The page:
Violence is a complex issue that will demand a total long-term commitment from our entire community to successfully address.
I was pleased to see that the High Point Enterprise highlighted the good work Patrick Harman and the Hayden-Harman Foundation are doing to identify and address needs in our community. Patrick has, for years, been quietly and very effectively investing in parts of High Point that traditionally have not received the attention they deserve. It was also not at all surprising that the UNCG study identified violence as a top concern for our city because, quite frankly, it is the most significant threat to all the positive things that are currently happening in High Point.
This violence, specifically the shootings and murders, which we have seen escalate over the past few years, is a complex issue that will demand a total long-term commitment from our entire community to successfully address. Those who are diligently working in the trenches in this fight, the High Point Police Department and High Point Citizens Against Violence, will tell you the population perpetrating these crimes consists of less than 40 individuals who are completely committed to the gang lifestyle, violence and the drug trade. The shootings are driven by inner-city territorial issues and are often acts of retaliation. These criminals have shown a complete disregard for the rule of law and the sanctity of life. Our community is, in effect, being held hostage by less than 1% of our population which is absolutely unacceptable.
The cycle of violence begins early in our children’s lives as these criminals are now competing for their hearts and minds in elementary school!
I believe in our High Point Police Department and appreciate their efforts to address the violence which they have done and continue to do in a timely and professional manner. However, Chief Schultz and his officers cannot successfully combat these shootings without the help of those residents who have knowledge of these crimes and yet will not cooperate in the investigations.
To encourage and protect these folks we need to see more timely prosecutions, more stringent sentencing from our local court system and no more violent offenders being released on bond back into our streets. Perhaps it is also time for us to revisit the interagency taskforce strategy our Police Department used in the late nineties when they aggressively targeted, prosecuted and put away (for a very long time) a lot of hardcore criminals with federal indictments.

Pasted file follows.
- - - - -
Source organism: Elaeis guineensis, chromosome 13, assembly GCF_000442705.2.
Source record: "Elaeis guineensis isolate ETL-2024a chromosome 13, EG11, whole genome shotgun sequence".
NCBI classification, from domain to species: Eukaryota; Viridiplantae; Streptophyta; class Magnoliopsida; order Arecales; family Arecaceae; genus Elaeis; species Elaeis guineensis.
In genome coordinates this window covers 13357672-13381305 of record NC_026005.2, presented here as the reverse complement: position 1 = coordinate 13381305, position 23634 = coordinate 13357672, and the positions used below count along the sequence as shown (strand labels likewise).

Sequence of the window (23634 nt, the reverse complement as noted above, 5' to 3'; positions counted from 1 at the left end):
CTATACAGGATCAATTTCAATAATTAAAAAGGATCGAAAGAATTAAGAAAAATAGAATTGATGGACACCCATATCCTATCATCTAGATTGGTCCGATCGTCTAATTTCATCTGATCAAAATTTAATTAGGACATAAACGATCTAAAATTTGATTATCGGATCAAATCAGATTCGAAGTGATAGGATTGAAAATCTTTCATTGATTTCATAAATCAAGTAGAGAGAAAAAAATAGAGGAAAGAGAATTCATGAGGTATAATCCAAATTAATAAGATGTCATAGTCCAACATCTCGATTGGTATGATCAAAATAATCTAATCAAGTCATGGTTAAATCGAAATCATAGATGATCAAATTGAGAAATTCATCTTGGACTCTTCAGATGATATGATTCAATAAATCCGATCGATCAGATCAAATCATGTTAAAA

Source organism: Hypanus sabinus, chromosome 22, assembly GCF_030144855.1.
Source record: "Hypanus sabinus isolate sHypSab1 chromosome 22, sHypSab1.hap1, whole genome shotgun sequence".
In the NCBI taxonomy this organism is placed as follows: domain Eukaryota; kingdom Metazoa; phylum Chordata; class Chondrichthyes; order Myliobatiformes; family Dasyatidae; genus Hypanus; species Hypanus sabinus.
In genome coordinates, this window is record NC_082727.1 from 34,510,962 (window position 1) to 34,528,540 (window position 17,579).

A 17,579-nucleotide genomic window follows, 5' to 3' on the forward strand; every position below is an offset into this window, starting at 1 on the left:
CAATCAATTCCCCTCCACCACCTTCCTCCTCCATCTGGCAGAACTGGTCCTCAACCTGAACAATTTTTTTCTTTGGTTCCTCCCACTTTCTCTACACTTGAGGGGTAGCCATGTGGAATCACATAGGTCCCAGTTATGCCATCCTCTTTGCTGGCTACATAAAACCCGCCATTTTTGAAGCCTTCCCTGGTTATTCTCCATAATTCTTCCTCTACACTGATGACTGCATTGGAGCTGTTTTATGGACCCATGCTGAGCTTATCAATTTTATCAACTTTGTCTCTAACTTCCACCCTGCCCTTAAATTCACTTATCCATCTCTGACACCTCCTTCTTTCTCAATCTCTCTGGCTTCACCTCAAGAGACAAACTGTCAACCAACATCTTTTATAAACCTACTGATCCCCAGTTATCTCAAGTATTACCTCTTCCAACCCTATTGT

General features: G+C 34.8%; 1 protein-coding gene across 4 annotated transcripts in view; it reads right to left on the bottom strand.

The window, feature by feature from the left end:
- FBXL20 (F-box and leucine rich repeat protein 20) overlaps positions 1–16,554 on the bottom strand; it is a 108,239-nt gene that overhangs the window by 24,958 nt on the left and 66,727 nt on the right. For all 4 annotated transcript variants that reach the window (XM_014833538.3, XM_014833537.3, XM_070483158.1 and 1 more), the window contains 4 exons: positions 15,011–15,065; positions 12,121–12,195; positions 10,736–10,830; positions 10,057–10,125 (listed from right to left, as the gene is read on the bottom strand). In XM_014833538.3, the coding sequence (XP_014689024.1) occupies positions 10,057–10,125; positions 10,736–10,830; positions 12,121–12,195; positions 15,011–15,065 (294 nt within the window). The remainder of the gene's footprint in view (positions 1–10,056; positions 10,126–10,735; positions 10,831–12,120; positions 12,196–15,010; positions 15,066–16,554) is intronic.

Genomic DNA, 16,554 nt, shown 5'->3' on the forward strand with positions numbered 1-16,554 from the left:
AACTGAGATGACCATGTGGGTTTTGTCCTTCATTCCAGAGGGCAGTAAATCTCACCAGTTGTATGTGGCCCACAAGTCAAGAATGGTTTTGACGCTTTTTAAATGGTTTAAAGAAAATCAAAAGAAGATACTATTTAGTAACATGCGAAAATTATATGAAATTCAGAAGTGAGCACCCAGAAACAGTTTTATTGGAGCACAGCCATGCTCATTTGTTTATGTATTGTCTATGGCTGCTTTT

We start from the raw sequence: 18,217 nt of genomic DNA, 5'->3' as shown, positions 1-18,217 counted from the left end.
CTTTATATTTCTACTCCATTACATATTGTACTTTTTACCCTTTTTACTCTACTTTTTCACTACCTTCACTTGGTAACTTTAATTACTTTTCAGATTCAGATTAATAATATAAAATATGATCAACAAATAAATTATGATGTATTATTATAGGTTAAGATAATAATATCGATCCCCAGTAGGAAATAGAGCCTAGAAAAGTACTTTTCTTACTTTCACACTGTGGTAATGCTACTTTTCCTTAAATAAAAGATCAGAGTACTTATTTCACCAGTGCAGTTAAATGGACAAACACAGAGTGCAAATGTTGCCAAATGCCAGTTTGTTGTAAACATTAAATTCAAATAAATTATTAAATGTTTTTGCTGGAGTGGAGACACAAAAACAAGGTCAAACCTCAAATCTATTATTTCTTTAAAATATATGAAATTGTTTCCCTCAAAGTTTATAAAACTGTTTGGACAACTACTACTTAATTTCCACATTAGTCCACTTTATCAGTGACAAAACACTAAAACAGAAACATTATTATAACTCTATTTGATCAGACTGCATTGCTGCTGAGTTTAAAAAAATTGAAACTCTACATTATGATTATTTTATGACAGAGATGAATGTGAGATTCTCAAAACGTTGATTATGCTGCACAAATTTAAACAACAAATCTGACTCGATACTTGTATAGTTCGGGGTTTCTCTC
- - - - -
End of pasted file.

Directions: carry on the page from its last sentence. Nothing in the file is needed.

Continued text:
To institute a long-term solution which insures this violence will not simply regenerate itself with each new generation, we must make a serious, long-term commitment to educate, nurture and protect our young people.
The cycle of violence begins early in our children’s lives as these criminals are now competing for their hearts and minds in elementary school! Education, and the life opportunities it creates, is the only answer. Students must be reading by the third grade and academically prepared for post-secondary educational opportunities upon graduation. We need a continuum of support that begins at birth, provides quality preschools for all and introduces comprehensive resources for students K-12. These services must include mental/physical healthcare, tutoring, mentoring, support for at-risk families and, most of all an oversight system that can monitor and address the needs of every child.
The Say Yes Guilford “support services” component represents a key part of the solution as they will provide those resources which nurture and prepare our students to not only get accepted, but to also thrive at and graduate from college, or community college. Perhaps the greatest advantage Say Yes Guilford provides is its ability to intervene and positively influence our young people early in their educational journey. It is critically important our young people see there are indeed opportunities, proven paths that can be taken, be they vocational, or academic, which will provide more opportunities than can ever be found in the gang lifestyle.
If we truly want to defeat violence in High Point, the only permanent answer is to give our young people hope, guidance and the promise of self-sufficiency. I believe every single child in our community deserves this chance and that each of us, regardless of race, income or creed, much adopt the mentality that when one child fails, we all fail.